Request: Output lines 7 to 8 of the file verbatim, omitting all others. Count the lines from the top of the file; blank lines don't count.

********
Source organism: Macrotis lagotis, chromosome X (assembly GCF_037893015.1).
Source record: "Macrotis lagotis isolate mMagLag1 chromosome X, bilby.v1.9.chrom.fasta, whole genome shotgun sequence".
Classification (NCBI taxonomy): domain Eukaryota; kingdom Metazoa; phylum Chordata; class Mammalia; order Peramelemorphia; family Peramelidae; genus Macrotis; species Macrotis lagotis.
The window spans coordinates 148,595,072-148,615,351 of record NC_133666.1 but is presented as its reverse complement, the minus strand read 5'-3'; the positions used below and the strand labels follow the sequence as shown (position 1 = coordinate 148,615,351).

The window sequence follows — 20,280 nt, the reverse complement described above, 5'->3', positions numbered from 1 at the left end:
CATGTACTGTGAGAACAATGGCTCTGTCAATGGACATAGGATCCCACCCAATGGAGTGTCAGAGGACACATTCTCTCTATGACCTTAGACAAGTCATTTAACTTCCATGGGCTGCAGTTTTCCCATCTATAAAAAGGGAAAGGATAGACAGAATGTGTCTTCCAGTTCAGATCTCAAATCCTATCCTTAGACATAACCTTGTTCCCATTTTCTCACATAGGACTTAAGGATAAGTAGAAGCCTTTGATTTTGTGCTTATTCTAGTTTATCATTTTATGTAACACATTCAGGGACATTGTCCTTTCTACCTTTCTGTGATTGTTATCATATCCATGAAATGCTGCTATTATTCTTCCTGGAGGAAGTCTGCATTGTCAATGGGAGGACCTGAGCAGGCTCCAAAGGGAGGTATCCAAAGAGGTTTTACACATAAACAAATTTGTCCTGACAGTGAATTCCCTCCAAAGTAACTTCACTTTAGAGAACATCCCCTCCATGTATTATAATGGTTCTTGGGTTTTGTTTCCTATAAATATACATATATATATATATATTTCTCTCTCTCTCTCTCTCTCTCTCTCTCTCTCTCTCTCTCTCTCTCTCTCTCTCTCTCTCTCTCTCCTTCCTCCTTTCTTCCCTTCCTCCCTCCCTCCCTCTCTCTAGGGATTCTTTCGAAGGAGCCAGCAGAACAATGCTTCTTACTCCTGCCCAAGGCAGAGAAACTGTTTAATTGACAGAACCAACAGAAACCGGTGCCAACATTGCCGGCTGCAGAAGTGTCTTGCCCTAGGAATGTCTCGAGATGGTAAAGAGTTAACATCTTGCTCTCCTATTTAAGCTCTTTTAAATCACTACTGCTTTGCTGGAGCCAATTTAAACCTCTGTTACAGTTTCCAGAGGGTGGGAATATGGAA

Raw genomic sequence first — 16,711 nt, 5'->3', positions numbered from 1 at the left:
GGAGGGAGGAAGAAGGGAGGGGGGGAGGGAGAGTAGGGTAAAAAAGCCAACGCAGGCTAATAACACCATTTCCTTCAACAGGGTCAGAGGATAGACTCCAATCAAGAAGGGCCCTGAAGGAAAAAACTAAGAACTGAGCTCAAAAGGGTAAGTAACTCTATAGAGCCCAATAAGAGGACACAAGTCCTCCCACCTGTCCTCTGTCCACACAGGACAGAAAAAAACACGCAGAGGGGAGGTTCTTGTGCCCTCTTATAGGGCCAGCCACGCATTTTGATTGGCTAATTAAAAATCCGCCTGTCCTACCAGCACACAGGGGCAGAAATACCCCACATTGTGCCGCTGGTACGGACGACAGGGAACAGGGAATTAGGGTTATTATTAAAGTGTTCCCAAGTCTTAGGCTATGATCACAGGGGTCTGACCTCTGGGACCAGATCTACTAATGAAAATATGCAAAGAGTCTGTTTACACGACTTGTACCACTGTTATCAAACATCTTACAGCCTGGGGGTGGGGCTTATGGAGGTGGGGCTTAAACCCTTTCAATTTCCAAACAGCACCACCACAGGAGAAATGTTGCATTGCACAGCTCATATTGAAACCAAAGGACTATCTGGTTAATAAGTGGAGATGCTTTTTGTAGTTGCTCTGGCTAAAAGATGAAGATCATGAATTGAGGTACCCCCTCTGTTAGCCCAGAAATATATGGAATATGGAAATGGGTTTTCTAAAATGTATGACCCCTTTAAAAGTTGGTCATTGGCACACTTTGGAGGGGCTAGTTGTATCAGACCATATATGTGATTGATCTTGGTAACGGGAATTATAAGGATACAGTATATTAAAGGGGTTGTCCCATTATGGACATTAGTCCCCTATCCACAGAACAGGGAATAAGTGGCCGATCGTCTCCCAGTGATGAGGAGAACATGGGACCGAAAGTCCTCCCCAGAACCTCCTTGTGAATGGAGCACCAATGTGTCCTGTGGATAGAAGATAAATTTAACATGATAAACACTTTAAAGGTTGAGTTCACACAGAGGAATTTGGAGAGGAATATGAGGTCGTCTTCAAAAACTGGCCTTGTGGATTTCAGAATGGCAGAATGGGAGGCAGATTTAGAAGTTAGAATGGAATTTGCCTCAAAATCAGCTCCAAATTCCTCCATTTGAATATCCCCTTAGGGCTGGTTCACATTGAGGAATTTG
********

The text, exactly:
Raw genomic sequence first — 16,711 nt, 5'->3', positions numbered from 1 at the left:
GGAGGGAGGAAGAAGGGAGGGGGGGAGGGAGAGTAGGGTAAAAAAGCCAACGCAGGCTAATAACACCATTTCCTTCAACAGGGTCAGAGGATAGACTCCAATCAAGAAGGGCCCTGAAGGAAAAAACTAAGAACTGAGCTCAAAAGGGTAAGTAACTCTATAGAGCCCAATAAGAGGACACAAGTCCTCCCACCTGTCCTCTGTCCACACAGGACAGAAAAAAACACGCAGAGGGGAGGTTCTTGTGCCCTCTTATAGGGCCAGCCACGCATTTTGATTGGCTAATTAAAAATCCGCCTGTCCTACCAGCACACAGGGGCAGAAATACCCCACATTGTGCCGCTGGTACGGACGACAGGGAACAGGGAATTAGGGTTATTATTAAAGTGTTCCCAAGTCTTAGGCTATGATCACAGGGGTCTGACCTCTGGGACCAGATCTACTAATGAAAATATGCAAAGAGTCTGTTTACACGACTTGTACCACTGTTATCAAACATCTTACAGCCTGGGGGTGGGGCTTATGGAGGTGGGGCTTAAACCCTTTCAATTTCCAAACAGCACCACCACAGGAGAAATGTTGCATTGCACAGCTCATATTGAAACCAAAGGACTATCTGGTTAATAAGTGGAGATGCTTTTTGTAGTTGCTCTGGCTAAAAGATGAAGATCATGAATTGAGGTACCCCCTCTGTTAGCCCAGAAATATATGGAATATGGAAATGGGTTTTCTAAAATGTATGACCCCTTTAAAAGTTGGTCATTGGCACACTTTGGAGGGGCTAGTTGTATCAGACCATATATGTGATTGATCTTGGTAACGGGAATTATAAGGATACAGTATATTAAAGGGGTTGTCCCATTATGGACATTAGTCCCCTATCCACAGAACAGGGAATAAGTGGCCGATCGTCTCCCAGTGATGAGGAGAACATGGGACCGAAAGTCCTCCCCAGAACCTCCTTGTGAATGGAGCACCAATGTGTCCTGTGGATAGAAGATAAATTTAACATGATAAACACTTTAAAGGTTGAGTTCACACAGAGGAATTTGGAGAGGAATATGAGGTCGTCTTCAAAAACTGGCCTTGTGGATTTCAGAATGGCAGAATGGGAGGCAGATTTAGAAGTTAGAATGGAATTTGCCTCAAAATCAGCTCCAAATTCCTCCATTTGAATATCCCCTTAGGGCTGGTTCACATTGAGGAATTTG